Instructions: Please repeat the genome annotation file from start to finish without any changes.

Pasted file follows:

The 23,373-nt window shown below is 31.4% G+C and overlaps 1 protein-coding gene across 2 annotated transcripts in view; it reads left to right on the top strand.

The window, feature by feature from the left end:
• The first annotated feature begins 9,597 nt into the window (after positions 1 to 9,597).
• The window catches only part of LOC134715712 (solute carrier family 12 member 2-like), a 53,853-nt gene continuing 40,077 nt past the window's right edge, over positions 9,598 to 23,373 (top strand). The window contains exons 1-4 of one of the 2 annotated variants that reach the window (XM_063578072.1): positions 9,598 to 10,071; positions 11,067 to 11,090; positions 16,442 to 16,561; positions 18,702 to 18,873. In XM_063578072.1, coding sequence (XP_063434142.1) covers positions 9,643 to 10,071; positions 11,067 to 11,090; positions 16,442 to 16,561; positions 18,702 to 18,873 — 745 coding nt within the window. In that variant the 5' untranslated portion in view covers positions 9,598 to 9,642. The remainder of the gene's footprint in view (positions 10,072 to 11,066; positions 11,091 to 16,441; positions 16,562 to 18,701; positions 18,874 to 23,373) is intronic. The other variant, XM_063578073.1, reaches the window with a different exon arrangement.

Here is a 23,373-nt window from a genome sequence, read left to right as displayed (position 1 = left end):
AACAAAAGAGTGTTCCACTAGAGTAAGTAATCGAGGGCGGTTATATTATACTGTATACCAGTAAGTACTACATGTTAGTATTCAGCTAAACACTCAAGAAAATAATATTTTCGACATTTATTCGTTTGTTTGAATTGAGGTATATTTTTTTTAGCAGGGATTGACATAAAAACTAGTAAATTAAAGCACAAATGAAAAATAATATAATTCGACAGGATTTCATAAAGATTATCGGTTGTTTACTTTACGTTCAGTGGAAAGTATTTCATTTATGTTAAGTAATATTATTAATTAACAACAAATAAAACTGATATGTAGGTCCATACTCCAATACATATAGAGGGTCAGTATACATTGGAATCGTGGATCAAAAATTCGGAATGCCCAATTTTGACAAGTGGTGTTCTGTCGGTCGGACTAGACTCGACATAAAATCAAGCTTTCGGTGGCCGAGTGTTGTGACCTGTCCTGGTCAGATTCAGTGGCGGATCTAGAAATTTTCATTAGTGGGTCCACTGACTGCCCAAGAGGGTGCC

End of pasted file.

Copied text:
The 23,373-nt window shown below is 31.4% G+C and overlaps 1 protein-coding gene across 2 annotated transcripts in view; it reads left to right on the top strand.

The window, feature by feature from the left end:
• The first annotated feature begins 9,597 nt into the window (after positions 1 to 9,597).
• The window catches only part of LOC134715712 (solute carrier family 12 member 2-like), a 53,853-nt gene continuing 40,077 nt past the window's right edge, over positions 9,598 to 23,373 (top strand). The window contains exons 1-4 of one of the 2 annotated variants that reach the window (XM_063578072.1): positions 9,598 to 10,071; positions 11,067 to 11,090; positions 16,442 to 16,561; positions 18,702 to 18,873. In XM_063578072.1, coding sequence (XP_063434142.1) covers positions 9,643 to 10,071; positions 11,067 to 11,090; positions 16,442 to 16,561; positions 18,702 to 18,873 — 745 coding nt within the window. In that variant the 5' untranslated portion in view covers positions 9,598 to 9,642. The remainder of the gene's footprint in view (positions 10,072 to 11,066; positions 11,091 to 16,441; positions 16,562 to 18,701; positions 18,874 to 23,373) is intronic. The other variant, XM_063578073.1, reaches the window with a different exon arrangement.

Here is a 23,373-nt window from a genome sequence, read left to right as displayed (position 1 = left end):
AACAAAAGAGTGTTCCACTAGAGTAAGTAATCGAGGGCGGTTATATTATACTGTATACCAGTAAGTACTACATGTTAGTATTCAGCTAAACACTCAAGAAAATAATATTTTCGACATTTATTCGTTTGTTTGAATTGAGGTATATTTTTTTTAGCAGGGATTGACATAAAAACTAGTAAATTAAAGCACAAATGAAAAATAATATAATTCGACAGGATTTCATAAAGATTATCGGTTGTTTACTTTACGTTCAGTGGAAAGTATTTCATTTATGTTAAGTAATATTATTAATTAACAACAAATAAAACTGATATGTAGGTCCATACTCCAATACATATAGAGGGTCAGTATACATTGGAATCGTGGATCAAAAATTCGGAATGCCCAATTTTGACAAGTGGTGTTCTGTCGGTCGGACTAGACTCGACATAAAATCAAGCTTTCGGTGGCCGAGTGTTGTGACCTGTCCTGGTCAGATTCAGTGGCGGATCTAGAAATTTTCATTAGTGGGTCCACTGACTGCCCAAGAGGGTGCC